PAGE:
Sunday, 28 October 2012


Sorry there haven't been many blogs recently!
I'm still getting back into the swing of things after my 2 weeks in Dorset!
So here is a brief rundown of what I've been up to and what's coming up...

Had an amazing time on my hols in Dorset, visiting all our fave places and discovering lots of new ones.
Perfect seaside view from near Seatown in Dorset.

After the hols, I went to wild Walton-on-the-Naze for a very bracing walk! They have the wonderful Naze Tower there, which houses a great tearoom, art gallery and museum. Then got blasted by the North Sea air and wandered around the deserted and fabulously creepy pier!

The impressive Naze Tower at Walton-on-the-Naze.

A deserted and ghostly ride at Walton Pier.

Did the Pre-Raphaelites – Victorian Avant-Garde exhibition at the Tate Britain in London. Wonderful selection of the finest paintings you could wish to see from this era. Very awe-inspiring and great to see a few surprises as well.

Exhibition poster, closes on 13th January, so plenty of time to go!

Sneaked a look at the Art of Frankenweenie exhibtion on its last day at the BFI at the Southbank Centre. Packed full of original material from Tim Burton's new film, including figures of the characters, sketches, sets and videos filled to the brim with Burton's trademark humour, style and attention to detail.

This exhibition has now sadly closed, bad luck!

Had a wonderful afternoon at Westcliff-on-Sea's pride and joy, the Palace Theatre. There was an open day to celebrate the exact day it opened 100 years ago. Have always been intrigued to see backstage having visited the theatre many times. And I was very pleased to see everyone could wander around the whole place, so had great fun exploring the many floors, corridors and rooms backstage.

View from the stage at the Palace Theatre.
Fantastic Hollywood style mirrors in the dressing rooms!

View from the gods, wow, it's high up!

This week I went to see Amanda Palmer at Koko in Camden. What a night! So special to see a musicain with so much originality, energy and passion. With a host of special guests adding to an already enjoyable gig, it was hard to keep up with her! Especially enjoyed doing the Timewarp again with the legendary Richard O'Brien!

Fabulous shot of Amanda Palmer singing. Thanks to Carya Gish for these pix!

The all-star cast at the final encore, Richard O'Brien is 2nd from the right.

After all that, I'm now preparing for my next fair at Dotty Sparkle's Vintage and Homemade Fair at the Royal Hotel in Southend on November 10th. See you there!

Monday, 15 October 2012


The Great War of 1914-18 has very much been in the news recently. With the 100th anniversary of the start of that calamitous event rapidly approaching, the nation has finally started to wonder how to mark this unique date.

Rather surprisingly, the Government announced last week that huge sums of money are being made available to provide funds for events up and down the country. This is to be applauded. As long as those in charge keep the historical context of how and why this country entered the war and what happened there after.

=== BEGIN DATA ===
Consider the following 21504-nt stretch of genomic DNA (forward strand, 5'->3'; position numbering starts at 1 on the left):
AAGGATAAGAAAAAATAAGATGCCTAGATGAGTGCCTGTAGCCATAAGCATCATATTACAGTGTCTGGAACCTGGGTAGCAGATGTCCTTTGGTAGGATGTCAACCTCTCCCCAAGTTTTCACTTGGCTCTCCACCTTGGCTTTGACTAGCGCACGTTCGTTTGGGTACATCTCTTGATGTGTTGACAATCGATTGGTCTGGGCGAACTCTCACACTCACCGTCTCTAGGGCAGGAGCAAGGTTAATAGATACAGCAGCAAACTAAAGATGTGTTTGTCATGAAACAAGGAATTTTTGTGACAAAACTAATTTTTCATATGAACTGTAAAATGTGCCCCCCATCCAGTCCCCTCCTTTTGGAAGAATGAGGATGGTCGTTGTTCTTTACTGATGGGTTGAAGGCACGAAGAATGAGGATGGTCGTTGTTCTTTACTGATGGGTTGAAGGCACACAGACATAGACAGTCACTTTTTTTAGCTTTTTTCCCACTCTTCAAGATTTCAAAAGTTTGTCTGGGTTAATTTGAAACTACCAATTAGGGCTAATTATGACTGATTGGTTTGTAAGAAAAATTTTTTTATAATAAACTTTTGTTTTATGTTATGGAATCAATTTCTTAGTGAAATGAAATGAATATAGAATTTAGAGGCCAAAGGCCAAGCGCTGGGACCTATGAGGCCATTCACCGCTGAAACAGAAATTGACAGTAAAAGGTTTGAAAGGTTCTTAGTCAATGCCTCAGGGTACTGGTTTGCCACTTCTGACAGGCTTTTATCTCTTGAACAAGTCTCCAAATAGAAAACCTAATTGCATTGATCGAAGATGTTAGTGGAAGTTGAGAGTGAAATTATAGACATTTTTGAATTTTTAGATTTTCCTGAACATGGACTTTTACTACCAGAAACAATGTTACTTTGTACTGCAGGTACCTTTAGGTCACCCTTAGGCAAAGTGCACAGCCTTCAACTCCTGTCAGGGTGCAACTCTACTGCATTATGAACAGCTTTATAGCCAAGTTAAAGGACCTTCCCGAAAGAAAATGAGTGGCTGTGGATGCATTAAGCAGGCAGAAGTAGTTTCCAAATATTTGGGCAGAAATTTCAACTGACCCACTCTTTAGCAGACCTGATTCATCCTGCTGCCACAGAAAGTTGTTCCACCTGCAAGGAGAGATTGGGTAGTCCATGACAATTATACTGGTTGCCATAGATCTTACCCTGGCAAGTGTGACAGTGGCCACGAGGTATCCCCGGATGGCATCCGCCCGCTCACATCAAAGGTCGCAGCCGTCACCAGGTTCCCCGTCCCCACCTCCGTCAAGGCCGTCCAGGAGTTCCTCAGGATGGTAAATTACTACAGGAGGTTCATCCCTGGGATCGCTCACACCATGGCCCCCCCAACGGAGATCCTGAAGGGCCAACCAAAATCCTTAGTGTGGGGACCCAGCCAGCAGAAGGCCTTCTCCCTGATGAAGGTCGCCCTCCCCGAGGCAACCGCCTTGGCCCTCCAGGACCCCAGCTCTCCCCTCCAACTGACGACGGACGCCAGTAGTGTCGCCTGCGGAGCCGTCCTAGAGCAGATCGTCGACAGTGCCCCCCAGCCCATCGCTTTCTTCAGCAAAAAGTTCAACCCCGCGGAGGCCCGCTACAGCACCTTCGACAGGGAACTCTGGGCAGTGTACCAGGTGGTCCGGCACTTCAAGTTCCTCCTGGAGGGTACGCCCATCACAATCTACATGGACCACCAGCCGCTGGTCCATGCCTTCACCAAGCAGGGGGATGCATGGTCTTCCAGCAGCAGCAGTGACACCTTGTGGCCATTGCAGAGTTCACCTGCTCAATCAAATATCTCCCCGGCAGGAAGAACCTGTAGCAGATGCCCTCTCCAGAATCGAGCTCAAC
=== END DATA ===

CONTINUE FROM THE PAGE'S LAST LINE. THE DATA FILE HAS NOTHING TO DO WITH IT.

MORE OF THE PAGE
Too many times, the modern eye casts a disapproving eye over historical events to criticise and belittle those involved, often ignoring the mood of the times and the context of what happened. They must be careful not to insult the memory of those who fought by comparing them with today's events and attitudes.

The Great War has huge significance for me personally and I'm fascinated how every single facet of life in this country was affected and changed in some way. From art and poetry to huge social upheavals that changed Britain forever.
The more people aware of this the better. I travelled all around the Somme battlefield sites in France with my Dad 15 years ago and we barely saw anyone all day. We do owe these people the dignity of our respect and understanding of what they went through. Those lonely cemeteries and forgotten fields where thousands died are an incredible experience. The weight of history is all around you.

Just recently I completed a first draft of a collage as a tribute to the Great War. Very much in the spirit of my DAZZLING DECADES series, but this time including items not solely from these years. I thought it important to include objects from the post war years of the 1920s, as I not only possess many items but highlights the impact the war still had.

Some of the things on show are the 'Pip, Squeak and Wilfrid' medals, rare dog-tags, postcards, 'Ole Bill cartoon character (including a theatre programme from 1917), a photograph taken at the Battle of Jutland, Queen Mary Christmas 1914 tin and a 1929 copy of All Quiet on the Western Front book.

Lest we forget

Pip, Squeak and Wilfrid. Officially the 1914 Star, British War Medal and the Victory Medal.

Rare soldier's dog-tags. 
Sadly, they were made of cardboard, which made identification of dead soldiers often impossible as they deteriorated quicker or were destroyed more easily than metal ones.

On War Service badge from 1916, worn by women munitions workers.

Postcard dated 1915 from someone of Active Service. 
Notice the Censor stamp, approving the card as ok to send.